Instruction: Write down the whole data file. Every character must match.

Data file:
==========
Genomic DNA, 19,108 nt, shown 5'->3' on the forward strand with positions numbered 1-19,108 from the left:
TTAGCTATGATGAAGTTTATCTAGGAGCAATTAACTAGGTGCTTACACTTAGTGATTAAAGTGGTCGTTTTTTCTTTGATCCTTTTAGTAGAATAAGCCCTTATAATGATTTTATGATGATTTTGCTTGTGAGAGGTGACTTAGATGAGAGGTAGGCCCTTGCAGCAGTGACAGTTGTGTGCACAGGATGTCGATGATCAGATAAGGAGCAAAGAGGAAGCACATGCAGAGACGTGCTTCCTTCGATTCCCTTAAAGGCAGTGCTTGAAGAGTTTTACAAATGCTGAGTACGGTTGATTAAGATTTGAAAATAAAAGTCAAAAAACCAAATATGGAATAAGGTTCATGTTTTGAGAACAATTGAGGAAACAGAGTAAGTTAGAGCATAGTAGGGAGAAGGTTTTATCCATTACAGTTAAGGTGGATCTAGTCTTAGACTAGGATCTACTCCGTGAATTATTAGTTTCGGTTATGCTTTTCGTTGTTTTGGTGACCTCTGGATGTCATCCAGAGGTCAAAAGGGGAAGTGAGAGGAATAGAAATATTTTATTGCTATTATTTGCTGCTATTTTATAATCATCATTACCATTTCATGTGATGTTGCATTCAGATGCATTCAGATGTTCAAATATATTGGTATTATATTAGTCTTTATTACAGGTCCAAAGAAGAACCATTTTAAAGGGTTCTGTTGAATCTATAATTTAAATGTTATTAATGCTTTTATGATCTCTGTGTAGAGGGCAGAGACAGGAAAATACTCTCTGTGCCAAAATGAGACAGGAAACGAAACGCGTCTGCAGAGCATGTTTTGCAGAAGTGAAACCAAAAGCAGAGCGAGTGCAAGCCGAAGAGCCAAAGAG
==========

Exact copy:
Genomic DNA, 19,108 nt, shown 5'->3' on the forward strand with positions numbered 1-19,108 from the left:
TTAGCTATGATGAAGTTTATCTAGGAGCAATTAACTAGGTGCTTACACTTAGTGATTAAAGTGGTCGTTTTTTCTTTGATCCTTTTAGTAGAATAAGCCCTTATAATGATTTTATGATGATTTTGCTTGTGAGAGGTGACTTAGATGAGAGGTAGGCCCTTGCAGCAGTGACAGTTGTGTGCACAGGATGTCGATGATCAGATAAGGAGCAAAGAGGAAGCACATGCAGAGACGTGCTTCCTTCGATTCCCTTAAAGGCAGTGCTTGAAGAGTTTTACAAATGCTGAGTACGGTTGATTAAGATTTGAAAATAAAAGTCAAAAAACCAAATATGGAATAAGGTTCATGTTTTGAGAACAATTGAGGAAACAGAGTAAGTTAGAGCATAGTAGGGAGAAGGTTTTATCCATTACAGTTAAGGTGGATCTAGTCTTAGACTAGGATCTACTCCGTGAATTATTAGTTTCGGTTATGCTTTTCGTTGTTTTGGTGACCTCTGGATGTCATCCAGAGGTCAAAAGGGGAAGTGAGAGGAATAGAAATATTTTATTGCTATTATTTGCTGCTATTTTATAATCATCATTACCATTTCATGTGATGTTGCATTCAGATGCATTCAGATGTTCAAATATATTGGTATTATATTAGTCTTTATTACAGGTCCAAAGAAGAACCATTTTAAAGGGTTCTGTTGAATCTATAATTTAAATGTTATTAATGCTTTTATGATCTCTGTGTAGAGGGCAGAGACAGGAAAATACTCTCTGTGCCAAAATGAGACAGGAAACGAAACGCGTCTGCAGAGCATGTTTTGCAGAAGTGAAACCAAAAGCAGAGCGAGTGCAAGCCGAAGAGCCAAAGAG